Second, even if Hannah's supervisor had an inkling that Hannah may have had depression, this is not evidence that he knew asking about her repeated absences and tardiness -- indisputably bad work behavior -- would elicit medical information related to her depression. Indeed, Hannah's absences could have been the result of a world of other, nonmedical possibilities, such as transportation issues or oversleeping. Adopting Hannah's argument would require us to find that where an employer might know that a particular bad work behavior is connected to a medical condition, the employer cannot inquire into the behavior without running afoul of the ADA and Rehabilitation Act's prohibition on medical inquiries. We have held expressly the opposite: “[T]he ADA does not require an employer to simply ignore an employee's blatant and persistent misconduct, even where that behavior is potentially tied to a medical condition.” Vannoy v. Fed. Reserve Bank of Richmond, 827 F.3d 296, 305 (4th Cir. 2016) (citing Jones v. Am. Postal Workers Union, 192 F.3d 417, 429 (4th Cir. 1999) (holding the ADA does not “require an employer to ignore such egregious misconduct by one of its employees, even if the misconduct was caused by the employee's disability”)).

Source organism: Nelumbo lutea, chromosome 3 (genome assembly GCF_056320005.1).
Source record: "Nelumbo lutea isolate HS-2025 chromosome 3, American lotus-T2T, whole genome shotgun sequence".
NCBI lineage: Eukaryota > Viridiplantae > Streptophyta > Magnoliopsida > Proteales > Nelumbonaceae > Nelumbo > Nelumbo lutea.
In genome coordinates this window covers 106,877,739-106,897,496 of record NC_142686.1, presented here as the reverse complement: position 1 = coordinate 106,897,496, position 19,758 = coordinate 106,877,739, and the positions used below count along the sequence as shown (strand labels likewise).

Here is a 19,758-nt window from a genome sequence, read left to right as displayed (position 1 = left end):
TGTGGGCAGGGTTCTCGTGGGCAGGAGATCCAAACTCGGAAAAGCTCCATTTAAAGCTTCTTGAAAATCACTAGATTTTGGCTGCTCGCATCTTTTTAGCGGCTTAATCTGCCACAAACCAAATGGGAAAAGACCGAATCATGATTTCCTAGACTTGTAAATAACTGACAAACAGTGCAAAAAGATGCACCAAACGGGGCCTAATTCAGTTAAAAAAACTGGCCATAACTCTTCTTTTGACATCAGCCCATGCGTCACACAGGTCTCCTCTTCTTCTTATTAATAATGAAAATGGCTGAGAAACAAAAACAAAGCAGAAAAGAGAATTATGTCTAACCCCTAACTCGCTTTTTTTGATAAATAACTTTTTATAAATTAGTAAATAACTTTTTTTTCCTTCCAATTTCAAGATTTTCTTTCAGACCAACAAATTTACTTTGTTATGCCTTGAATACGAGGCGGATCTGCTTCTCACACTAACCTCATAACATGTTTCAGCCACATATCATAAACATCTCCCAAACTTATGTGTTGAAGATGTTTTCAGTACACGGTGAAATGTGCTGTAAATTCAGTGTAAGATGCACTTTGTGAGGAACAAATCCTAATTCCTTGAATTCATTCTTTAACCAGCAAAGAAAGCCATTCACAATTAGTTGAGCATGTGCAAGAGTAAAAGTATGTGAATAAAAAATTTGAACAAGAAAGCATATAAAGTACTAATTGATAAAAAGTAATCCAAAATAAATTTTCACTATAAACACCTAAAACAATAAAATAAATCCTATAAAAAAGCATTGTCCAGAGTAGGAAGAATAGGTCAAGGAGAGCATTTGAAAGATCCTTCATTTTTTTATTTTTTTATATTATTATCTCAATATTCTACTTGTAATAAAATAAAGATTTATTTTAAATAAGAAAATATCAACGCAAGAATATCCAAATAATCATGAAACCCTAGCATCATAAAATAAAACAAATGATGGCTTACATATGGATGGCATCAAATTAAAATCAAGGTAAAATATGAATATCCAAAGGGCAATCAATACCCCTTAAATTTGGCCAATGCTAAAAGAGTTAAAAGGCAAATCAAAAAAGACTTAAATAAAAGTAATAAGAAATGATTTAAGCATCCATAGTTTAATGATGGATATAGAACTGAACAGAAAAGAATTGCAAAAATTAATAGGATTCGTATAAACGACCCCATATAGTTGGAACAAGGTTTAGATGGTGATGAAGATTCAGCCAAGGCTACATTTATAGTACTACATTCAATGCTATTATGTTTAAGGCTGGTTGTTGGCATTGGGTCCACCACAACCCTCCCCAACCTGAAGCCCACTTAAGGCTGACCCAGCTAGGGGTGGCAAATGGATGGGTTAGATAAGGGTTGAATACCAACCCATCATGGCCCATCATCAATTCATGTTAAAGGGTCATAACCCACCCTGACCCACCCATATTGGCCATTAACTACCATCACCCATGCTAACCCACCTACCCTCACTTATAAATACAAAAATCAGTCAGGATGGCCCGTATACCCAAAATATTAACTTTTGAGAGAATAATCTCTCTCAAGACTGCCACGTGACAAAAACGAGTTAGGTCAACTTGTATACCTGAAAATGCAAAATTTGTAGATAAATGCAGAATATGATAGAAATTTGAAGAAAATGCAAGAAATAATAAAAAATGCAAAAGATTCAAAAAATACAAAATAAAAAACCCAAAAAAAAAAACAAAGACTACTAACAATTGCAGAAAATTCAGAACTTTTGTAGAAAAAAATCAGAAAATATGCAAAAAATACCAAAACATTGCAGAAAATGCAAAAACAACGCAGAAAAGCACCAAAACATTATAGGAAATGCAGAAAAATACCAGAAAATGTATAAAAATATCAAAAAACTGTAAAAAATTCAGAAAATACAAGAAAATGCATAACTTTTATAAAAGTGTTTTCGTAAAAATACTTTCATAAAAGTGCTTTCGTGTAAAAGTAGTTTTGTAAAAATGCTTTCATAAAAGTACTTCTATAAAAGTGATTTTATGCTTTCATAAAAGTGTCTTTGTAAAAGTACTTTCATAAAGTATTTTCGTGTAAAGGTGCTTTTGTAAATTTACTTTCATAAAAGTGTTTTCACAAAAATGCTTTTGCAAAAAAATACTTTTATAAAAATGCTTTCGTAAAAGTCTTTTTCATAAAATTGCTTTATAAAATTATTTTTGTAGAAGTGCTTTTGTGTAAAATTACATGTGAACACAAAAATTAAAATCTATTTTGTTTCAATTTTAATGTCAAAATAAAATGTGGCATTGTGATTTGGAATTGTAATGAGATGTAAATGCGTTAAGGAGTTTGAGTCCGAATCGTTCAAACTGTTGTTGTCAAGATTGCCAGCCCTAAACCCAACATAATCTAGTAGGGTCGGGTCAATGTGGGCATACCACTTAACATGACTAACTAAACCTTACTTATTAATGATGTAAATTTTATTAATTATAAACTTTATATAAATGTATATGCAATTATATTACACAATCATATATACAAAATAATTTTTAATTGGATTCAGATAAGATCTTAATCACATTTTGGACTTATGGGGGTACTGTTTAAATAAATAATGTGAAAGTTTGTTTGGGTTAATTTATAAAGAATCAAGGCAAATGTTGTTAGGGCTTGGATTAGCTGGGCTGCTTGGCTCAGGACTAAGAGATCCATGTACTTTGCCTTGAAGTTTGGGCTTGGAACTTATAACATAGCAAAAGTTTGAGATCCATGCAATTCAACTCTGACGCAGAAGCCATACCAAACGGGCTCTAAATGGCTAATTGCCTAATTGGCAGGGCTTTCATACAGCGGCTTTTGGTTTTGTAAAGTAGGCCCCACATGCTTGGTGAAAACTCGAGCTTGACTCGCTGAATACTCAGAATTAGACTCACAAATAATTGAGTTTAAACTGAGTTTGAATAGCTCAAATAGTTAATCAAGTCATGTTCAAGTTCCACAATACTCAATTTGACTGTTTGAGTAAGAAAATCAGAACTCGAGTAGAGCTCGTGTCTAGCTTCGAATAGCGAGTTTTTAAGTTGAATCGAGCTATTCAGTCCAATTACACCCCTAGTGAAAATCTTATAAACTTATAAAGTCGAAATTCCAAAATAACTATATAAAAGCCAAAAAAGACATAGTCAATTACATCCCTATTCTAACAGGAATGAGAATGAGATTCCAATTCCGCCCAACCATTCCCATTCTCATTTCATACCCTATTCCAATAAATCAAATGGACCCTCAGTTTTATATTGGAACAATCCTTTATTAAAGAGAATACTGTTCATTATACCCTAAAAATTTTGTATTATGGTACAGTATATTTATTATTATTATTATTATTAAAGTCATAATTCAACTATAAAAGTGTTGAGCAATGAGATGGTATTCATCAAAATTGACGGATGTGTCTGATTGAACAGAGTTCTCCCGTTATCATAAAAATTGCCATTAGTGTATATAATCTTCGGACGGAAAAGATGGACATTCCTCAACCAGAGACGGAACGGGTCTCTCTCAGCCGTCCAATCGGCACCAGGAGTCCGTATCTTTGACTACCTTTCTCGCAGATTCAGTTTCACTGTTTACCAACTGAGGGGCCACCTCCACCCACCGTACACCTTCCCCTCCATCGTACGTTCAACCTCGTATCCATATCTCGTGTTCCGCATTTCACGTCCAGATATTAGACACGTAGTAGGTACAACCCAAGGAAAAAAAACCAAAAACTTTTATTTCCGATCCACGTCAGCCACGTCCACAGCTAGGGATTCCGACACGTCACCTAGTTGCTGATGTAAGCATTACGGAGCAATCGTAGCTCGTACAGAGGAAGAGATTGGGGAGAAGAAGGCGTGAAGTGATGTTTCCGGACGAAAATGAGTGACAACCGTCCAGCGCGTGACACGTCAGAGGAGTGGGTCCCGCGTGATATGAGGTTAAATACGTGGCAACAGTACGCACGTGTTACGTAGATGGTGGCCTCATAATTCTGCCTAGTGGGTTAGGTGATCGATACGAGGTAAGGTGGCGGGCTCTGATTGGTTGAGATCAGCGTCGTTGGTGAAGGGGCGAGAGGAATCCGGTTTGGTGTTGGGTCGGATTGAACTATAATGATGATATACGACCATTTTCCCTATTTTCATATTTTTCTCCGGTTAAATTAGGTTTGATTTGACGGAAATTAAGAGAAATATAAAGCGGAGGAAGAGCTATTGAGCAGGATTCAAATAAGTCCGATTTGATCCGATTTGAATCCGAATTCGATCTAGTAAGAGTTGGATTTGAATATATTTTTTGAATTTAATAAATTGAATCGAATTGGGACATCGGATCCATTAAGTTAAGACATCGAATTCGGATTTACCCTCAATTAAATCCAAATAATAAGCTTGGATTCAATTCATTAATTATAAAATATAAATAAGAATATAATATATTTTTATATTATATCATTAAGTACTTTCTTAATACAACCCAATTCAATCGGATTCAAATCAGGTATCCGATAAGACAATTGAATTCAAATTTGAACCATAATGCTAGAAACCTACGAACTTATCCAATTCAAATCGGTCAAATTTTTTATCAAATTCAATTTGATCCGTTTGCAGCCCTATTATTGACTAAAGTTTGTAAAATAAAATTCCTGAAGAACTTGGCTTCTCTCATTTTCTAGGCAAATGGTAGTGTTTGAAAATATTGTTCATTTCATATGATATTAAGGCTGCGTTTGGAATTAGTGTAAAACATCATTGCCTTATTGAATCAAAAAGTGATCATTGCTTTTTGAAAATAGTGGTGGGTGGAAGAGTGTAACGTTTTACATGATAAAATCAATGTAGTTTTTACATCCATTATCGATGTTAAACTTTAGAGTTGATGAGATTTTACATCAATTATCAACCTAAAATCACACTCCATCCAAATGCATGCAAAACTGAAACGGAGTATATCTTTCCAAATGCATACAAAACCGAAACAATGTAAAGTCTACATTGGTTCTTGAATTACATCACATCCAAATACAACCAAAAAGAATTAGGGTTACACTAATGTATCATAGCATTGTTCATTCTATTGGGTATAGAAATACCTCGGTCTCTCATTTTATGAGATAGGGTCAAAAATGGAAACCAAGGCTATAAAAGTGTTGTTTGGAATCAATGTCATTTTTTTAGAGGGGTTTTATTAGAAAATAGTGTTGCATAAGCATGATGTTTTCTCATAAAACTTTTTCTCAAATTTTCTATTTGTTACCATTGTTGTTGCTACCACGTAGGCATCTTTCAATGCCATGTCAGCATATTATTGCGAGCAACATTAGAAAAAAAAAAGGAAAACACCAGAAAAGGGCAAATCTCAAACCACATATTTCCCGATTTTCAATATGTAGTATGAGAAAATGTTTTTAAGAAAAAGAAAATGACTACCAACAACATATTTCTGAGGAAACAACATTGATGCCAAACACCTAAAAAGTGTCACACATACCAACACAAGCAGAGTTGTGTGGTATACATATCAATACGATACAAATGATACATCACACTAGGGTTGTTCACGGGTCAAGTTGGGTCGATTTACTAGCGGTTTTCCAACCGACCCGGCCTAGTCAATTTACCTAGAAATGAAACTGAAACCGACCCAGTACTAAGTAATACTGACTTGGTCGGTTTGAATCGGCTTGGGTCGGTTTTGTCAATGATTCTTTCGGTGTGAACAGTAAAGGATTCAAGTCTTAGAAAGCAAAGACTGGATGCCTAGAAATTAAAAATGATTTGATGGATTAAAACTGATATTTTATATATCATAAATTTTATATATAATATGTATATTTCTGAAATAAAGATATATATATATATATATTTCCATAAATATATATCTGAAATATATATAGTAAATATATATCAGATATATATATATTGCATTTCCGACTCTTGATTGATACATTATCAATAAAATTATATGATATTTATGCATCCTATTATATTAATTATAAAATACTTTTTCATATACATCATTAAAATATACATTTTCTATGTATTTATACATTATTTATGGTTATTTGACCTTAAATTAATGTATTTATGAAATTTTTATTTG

Disclosures by EAP Psychologist
Hannah also argues that, in addition to her supervisors disclosing her depression diagnosis internally, the EAP psychologist disclosed “additional, unique information from what Hannah had already told her supervisors.” Appellant's Br. 51. Specifically, Hannah alleges that the EAP psychologist told her supervisor that Hannah was concerned about Appellee's records retention policies, and that Hannah's “difficulties in getting to work were the result of a lack of motivation, not related to depression.” J.A. 540.
Perhaps that is true. The record does indicate that the EAP psychologist shared some information with Hannah's supervisors and maybe it was unique information. See J.A. 192 (EAP psychologist statement) (noting that the psychologist provided Hannah's supervisors updates regarding Hannah's “EAP attendance” and “cooperation and progress toward resolving the referral issues”). But there is no evidence that the EAP psychologist shared medical information. To the contrary, the EAP psychologist insisted, again and again, that she did not share any confidential medical information. See id. at 190 (noting that the psychologist, who is not a doctor, “did not disclose any confidential medical information” to anyone). Of note, Hannah did not point to any evidence in the record contradicting the psychologist's assertions.